The second option, more food being available and more going to waste is not necessarily a bad option. For example, if the availability of food reduces people’s time spent on doing grocery shopping and the time required “for finding food”, the benefits may overweigh the costs of the wasted food. If a high-skilled person can use this extra time to do productive work and the value of his output is higher than the value of the wasted food that is allocated to him, it is clearly beneficial to have an abundance of food and throw part of it away. The problem here is that such an analysis, especially on a global level is not trivial: How much time each person can spare? How will the person use this time? What is the value of the activities and their outputs that came out of this extra time? How can we even measure the value of these outputs coherently? Is it morally acceptable to use food for time optimization in some countries when others have their people starving?
The above questions are just some that we would have to answer, but I think that any economist worth his bread could give at least an indication how to approach the problem. Gaining global commitment and coordination for such endeavors is yet a further complication.
Food for the hungry, food for thought
Whether or not we will use new technology to improve our global productivity by making food more readily available to all, I think it is clear that famine, malnutrition and obesity are problems that have to be solved in any case.
Since we already have, on average, enough nutrition to feed the whole world, maybe we should use the technological advancements selectively to distribute the available food and nutrition more equally and efficiently. This can take place either locally by use of better farming methods or via centralized farming and global logistics, depending on which alternative if more effective and efficient.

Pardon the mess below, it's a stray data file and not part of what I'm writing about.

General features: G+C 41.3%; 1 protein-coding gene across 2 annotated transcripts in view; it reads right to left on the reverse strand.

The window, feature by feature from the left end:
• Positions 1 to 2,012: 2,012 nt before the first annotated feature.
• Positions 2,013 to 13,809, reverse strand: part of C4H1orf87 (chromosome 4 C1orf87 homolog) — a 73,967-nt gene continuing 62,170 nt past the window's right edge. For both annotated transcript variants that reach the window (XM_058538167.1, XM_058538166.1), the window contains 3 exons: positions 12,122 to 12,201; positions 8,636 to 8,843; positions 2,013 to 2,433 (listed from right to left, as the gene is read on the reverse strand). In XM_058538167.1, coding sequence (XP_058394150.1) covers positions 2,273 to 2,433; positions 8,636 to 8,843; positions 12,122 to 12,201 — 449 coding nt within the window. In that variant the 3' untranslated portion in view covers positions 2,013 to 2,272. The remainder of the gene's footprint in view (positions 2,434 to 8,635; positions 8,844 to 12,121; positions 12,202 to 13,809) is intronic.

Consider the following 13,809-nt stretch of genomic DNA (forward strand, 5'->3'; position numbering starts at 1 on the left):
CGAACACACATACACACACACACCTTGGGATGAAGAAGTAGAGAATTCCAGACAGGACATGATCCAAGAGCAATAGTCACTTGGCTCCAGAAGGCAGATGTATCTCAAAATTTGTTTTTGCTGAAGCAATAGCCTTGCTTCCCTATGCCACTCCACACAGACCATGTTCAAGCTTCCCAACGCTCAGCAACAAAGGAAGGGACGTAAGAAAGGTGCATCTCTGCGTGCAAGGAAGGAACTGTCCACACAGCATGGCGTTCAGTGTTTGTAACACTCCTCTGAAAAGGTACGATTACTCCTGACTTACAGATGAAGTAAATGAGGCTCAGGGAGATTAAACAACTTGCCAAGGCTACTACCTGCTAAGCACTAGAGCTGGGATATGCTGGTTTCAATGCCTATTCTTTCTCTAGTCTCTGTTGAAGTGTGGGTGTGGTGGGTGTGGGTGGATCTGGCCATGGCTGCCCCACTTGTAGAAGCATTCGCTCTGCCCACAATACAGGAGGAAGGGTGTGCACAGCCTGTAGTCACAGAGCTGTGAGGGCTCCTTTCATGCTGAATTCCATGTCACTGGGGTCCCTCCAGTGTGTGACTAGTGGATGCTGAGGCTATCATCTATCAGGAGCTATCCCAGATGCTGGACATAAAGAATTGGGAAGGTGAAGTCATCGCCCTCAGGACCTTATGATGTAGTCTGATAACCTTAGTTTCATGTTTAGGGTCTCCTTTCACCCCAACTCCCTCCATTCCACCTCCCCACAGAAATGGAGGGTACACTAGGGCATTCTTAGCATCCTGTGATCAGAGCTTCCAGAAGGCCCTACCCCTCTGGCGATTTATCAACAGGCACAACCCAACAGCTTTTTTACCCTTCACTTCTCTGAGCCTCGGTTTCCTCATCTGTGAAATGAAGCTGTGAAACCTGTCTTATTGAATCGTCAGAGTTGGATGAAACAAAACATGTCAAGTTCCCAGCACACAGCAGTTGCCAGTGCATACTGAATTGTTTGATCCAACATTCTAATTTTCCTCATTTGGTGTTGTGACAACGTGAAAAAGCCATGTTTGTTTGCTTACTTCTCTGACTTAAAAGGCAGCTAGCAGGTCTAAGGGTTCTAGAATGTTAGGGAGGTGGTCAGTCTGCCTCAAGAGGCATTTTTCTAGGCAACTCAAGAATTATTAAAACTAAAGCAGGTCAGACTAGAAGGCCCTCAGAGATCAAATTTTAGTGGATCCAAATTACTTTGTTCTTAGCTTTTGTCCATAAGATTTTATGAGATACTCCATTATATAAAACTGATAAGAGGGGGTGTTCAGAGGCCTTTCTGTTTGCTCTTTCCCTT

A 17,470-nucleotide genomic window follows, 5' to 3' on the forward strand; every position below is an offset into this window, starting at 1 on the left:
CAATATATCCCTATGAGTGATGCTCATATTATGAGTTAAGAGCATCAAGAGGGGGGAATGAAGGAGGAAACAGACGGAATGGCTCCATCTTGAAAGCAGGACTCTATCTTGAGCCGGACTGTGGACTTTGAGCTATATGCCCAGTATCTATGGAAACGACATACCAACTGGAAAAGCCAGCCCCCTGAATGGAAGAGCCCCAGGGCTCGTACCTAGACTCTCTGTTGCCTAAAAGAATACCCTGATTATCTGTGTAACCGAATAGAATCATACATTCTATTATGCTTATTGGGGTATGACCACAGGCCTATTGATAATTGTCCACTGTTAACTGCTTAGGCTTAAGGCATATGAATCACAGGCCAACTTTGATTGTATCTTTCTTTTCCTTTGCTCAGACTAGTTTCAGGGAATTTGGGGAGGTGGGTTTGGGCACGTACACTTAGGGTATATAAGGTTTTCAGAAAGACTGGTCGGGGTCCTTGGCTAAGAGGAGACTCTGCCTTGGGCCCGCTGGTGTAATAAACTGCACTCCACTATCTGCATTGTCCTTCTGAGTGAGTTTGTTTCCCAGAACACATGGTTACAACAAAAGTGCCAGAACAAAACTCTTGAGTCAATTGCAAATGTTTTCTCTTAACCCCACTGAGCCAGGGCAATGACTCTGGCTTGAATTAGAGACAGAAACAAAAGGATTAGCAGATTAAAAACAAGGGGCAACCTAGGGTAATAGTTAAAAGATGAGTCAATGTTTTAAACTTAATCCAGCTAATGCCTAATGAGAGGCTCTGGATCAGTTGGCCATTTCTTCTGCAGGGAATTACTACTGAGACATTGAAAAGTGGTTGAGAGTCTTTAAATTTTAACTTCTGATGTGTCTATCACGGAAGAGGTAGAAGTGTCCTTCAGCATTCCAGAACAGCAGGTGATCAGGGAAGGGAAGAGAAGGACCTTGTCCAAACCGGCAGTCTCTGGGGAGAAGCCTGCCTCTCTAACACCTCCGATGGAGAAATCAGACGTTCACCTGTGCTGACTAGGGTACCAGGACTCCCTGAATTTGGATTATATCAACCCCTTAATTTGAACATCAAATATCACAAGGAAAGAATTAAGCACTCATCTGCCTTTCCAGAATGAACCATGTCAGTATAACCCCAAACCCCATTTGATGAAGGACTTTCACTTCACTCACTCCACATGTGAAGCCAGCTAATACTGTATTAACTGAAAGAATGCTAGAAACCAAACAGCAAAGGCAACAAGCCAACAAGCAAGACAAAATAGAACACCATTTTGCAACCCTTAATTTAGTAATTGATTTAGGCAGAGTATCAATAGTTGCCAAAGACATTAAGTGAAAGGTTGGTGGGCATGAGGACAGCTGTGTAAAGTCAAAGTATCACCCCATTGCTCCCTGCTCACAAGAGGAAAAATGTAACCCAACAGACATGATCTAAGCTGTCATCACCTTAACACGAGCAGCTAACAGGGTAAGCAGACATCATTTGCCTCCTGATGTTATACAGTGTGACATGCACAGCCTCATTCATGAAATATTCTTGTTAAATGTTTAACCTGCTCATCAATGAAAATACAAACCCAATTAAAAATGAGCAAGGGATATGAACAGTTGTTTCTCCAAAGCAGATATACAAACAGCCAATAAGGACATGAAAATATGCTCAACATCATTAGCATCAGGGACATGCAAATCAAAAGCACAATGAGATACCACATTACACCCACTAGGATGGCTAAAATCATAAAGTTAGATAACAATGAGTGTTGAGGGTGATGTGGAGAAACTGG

In 2013 FAO estimated in its report on food and agriculture (see page 5 of the report) the global costs of undernutrition and micro-nutrient deficencies to be 2–3% of the global GDP of some USD 70–80 trillion, and the costs of non-communicable diseases, for which overweight and obesity are key risk factors, to be in aggregate about 2% of the global GDP in 2010 during the following two decades. Clearly, undernutrition is still the larger problem, by a factor of 20, yet the increasing obesity problem all over the world should be tackled now, before it becomes, well, bigger.
As I see it, undernutrition and obesity can be partially targeted with complementary methods. Undernutrition is caused by too little high quality food, while obesity is caused by too much food in relation to activity levels, and the food eaten might also be of inferior quality, lacking in nutrients. Therefore, the key would be to improve the general nutritional quality of consumed food all over the world. I am not going to start a lecture on sugary drinks and high-fructose corn-syrup, but they are admittedly in the center of the discussion, when it comes to low-quality food. The total cost aspect of nutritious food and increased activity levels leading to reduced health care costs is also an important point in this discussion.
As other areas of life, we might and should think food and physical activity as daily choices. Life goes on every moment and waiting for the right time to do things or start something is useless; it’s never the right time, so we should start now. Likewise, our daily food choices and activity are what keeps us healthy, not some miracle diets and fitness programs that are waiting to be started in the future.
What am I doing to help? Currently, just minding my daily choices. As Gandhi said, “Be the change that you wish to see in the world.” If you wish for more active people, be more active. If you wish people ate healthier, eat healthier.